Patient Stories - Yvonne
- NAME: Yvonne Silke
- AGE: 12 months
- LOCATION: Olive Bridge, NY
- FAMILY: Father Jason, mother Lizbeth
- CLINIC: Prosthetic & Orthotic Associates, Inc., Kingston, NY
- PRODUCT: Cranial molded helmet
- CLINICIAN: Jason Silke, CPO
Yvonne was a sizable baby – 9lbs 4 oz and 22” long when she arrived April 7, 2010. As her mother, Lizbeth, is a petite woman, there was limited space in the womb for Yvonne to develop. The moment proud father Jason Silke first saw his baby’s head, he knew his professional expertise as a certified prosthetist and orthotist would be required. As an FDA certified practitioner for cranial molded helmets, Jason knew right away by looking at his daughter’s cranium that he would be making her a helmet to correct her cranial asymmetry.
“Optimally, babies are born with the bones of their skull in proportion and symmetrically placed within the four quadrants of the head,” said Jason Silke. “However, babies can experience trauma or develop deformities either while in the womb or as they travel through the birth canal, resulting in a disruption to the position of the frontal, parietal, temporal, and occipital bones.” More than just a cosmetic concern, plagiocephaly, or cranial asymmetry, could potentially impinge development of certain parts of the brain, ultimately impacting brain function.
“Left unchecked, both cranial flatness and protrusions can be exacerbated by use of infant seats and carriers as well as babies sleeping on their backs as a preventative measure against sudden infant death syndrome,” said Jason. While the incidence of SIDS has been reduced due to infants sleeping supine, there is a higher rate of cranial deformities. This has resulted in the American Academy of Pediatricians recommending the infants be placed on their stomachs while they are alert and awake during the day.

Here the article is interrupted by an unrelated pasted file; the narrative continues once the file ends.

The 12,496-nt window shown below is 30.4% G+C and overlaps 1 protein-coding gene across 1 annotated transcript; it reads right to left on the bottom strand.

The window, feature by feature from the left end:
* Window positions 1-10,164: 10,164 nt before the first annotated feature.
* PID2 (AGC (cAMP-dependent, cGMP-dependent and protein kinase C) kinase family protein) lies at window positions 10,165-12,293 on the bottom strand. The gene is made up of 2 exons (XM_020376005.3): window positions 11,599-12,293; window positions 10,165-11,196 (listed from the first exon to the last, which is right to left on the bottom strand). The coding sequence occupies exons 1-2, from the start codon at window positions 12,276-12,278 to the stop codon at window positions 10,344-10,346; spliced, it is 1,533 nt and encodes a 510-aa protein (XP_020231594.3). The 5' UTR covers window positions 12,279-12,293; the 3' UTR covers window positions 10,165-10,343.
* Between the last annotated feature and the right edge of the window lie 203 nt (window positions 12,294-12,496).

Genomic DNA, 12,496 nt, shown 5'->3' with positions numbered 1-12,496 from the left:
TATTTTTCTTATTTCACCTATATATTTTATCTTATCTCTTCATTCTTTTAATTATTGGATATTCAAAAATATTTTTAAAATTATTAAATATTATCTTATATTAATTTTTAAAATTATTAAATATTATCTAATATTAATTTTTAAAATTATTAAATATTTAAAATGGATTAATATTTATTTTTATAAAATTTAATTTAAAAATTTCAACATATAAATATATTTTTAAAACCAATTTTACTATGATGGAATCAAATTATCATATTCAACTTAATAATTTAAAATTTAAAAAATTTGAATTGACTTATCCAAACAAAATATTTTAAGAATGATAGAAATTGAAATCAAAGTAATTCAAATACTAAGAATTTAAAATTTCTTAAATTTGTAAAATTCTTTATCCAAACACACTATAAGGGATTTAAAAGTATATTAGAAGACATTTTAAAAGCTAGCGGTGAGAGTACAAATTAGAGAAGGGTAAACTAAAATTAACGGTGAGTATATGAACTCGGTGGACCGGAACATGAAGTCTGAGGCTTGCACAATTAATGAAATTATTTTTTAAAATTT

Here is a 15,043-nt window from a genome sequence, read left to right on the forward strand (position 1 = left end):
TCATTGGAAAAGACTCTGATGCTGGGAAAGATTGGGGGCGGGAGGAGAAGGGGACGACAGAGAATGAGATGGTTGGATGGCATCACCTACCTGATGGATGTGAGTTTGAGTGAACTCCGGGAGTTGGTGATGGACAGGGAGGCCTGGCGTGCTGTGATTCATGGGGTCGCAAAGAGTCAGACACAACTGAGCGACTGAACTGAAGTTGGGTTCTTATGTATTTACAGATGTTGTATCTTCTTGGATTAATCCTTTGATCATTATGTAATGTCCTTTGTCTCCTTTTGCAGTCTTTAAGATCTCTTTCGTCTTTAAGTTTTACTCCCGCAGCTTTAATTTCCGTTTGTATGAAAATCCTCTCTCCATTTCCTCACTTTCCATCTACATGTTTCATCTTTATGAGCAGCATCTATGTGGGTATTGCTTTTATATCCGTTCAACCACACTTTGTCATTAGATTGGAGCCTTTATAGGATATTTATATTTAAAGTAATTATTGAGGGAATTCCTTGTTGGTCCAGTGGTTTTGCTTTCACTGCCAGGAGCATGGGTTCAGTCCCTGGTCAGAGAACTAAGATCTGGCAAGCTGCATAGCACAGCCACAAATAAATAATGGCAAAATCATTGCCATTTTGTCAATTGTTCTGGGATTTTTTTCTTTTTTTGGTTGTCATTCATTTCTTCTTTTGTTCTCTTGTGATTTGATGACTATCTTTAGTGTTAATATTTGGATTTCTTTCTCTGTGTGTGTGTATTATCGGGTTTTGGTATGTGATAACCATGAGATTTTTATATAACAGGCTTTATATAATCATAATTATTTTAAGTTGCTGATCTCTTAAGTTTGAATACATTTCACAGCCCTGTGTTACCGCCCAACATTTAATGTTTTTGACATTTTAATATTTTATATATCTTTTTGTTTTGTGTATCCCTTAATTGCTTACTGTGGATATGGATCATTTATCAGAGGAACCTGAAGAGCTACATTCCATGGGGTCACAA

When Yvonne was six months old, her pediatrician requested that Prosthetic & Orthotic Associates create and fit a cranial remolding orthosis. Patients with cranial deformities can be seen for these corrective, custom made cranial remolding helmets at any of the company’s clinical practices throughout upstate New York.
Once a prescription has been issued by a pediatrician, the child and their parents will come into POA for an initial consultation and to begin the insurance authorization process” said Jason. “In order to have a better outcome, it’s ideal that this process begins when the child is around six months old.” Suture lines, the joints between the various bones in the skull, will fuse by 18 months so intervention should take place prior to that.
“The second appointment consists of the capturing of the child’s exact head shape,” said Jason. While this process used to be a messy, time-consuming casting of a plaster mold of the infant’s head, which was stressful for child, parent and clinician alike, POA utilizes the latest in data acquisition technology – a 3D scanner using a non-invasive laser renders a very accurate cranial image that can be electronically delivered to an FDA-certified fabrication facility. It typically then takes about a week before the helmet is delivered to POA and fitted to the patient on the third appointment.